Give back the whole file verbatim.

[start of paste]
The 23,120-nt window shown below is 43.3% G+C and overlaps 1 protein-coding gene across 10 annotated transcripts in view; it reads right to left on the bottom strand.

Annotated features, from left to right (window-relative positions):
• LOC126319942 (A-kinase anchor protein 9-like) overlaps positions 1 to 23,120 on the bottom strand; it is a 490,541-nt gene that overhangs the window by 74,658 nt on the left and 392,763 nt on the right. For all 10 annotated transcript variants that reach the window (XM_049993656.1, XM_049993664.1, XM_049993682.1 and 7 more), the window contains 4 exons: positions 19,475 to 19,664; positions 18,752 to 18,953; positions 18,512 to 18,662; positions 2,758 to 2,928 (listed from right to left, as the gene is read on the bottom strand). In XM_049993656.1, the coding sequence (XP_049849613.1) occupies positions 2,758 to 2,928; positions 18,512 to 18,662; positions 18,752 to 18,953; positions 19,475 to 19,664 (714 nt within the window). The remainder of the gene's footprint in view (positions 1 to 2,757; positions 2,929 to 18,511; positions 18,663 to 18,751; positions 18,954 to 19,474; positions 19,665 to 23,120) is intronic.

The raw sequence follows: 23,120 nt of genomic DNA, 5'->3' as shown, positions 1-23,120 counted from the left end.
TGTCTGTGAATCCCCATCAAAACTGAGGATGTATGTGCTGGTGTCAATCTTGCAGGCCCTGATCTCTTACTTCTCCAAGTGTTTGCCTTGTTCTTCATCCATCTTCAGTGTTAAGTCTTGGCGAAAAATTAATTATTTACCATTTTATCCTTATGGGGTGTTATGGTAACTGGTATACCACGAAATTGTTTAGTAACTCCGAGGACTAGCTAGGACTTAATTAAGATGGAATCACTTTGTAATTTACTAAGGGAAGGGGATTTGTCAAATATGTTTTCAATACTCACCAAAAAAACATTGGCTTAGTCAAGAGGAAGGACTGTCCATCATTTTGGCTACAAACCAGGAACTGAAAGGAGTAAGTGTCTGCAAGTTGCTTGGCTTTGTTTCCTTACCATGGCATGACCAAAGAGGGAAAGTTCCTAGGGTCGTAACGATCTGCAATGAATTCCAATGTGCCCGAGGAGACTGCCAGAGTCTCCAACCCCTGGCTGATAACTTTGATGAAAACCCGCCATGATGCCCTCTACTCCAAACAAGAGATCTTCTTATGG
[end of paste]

The 23,120-nt window shown below is 43.3% G+C and overlaps 1 protein-coding gene across 10 annotated transcripts in view; it reads right to left on the bottom strand.

Annotated features, from left to right (window-relative positions):
• LOC126319942 (A-kinase anchor protein 9-like) overlaps positions 1 to 23,120 on the bottom strand; it is a 490,541-nt gene that overhangs the window by 74,658 nt on the left and 392,763 nt on the right. For all 10 annotated transcript variants that reach the window (XM_049993656.1, XM_049993664.1, XM_049993682.1 and 7 more), the window contains 4 exons: positions 19,475 to 19,664; positions 18,752 to 18,953; positions 18,512 to 18,662; positions 2,758 to 2,928 (listed from right to left, as the gene is read on the bottom strand). In XM_049993656.1, the coding sequence (XP_049849613.1) occupies positions 2,758 to 2,928; positions 18,512 to 18,662; positions 18,752 to 18,953; positions 19,475 to 19,664 (714 nt within the window). The remainder of the gene's footprint in view (positions 1 to 2,757; positions 2,929 to 18,511; positions 18,663 to 18,751; positions 18,954 to 19,474; positions 19,665 to 23,120) is intronic.

The raw sequence follows: 23,120 nt of genomic DNA, 5'->3' as shown, positions 1-23,120 counted from the left end.
TGTCTGTGAATCCCCATCAAAACTGAGGATGTATGTGCTGGTGTCAATCTTGCAGGCCCTGATCTCTTACTTCTCCAAGTGTTTGCCTTGTTCTTCATCCATCTTCAGTGTTAAGTCTTGGCGAAAAATTAATTATTTACCATTTTATCCTTATGGGGTGTTATGGTAACTGGTATACCACGAAATTGTTTAGTAACTCCGAGGACTAGCTAGGACTTAATTAAGATGGAATCACTTTGTAATTTACTAAGGGAAGGGGATTTGTCAAATATGTTTTCAATACTCACCAAAAAAACATTGGCTTAGTCAAGAGGAAGGACTGTCCATCATTTTGGCTACAAACCAGGAACTGAAAGGAGTAAGTGTCTGCAAGTTGCTTGGCTTTGTTTCCTTACCATGGCATGACCAAAGAGGGAAAGTTCCTAGGGTCGTAACGATCTGCAATGAATTCCAATGTGCCCGAGGAGACTGCCAGAGTCTCCAACCCCTGGCTGATAACTTTGATGAAAACCCGCCATGATGCCCTCTACTCCAAACAAGAGATCTTCTTATGG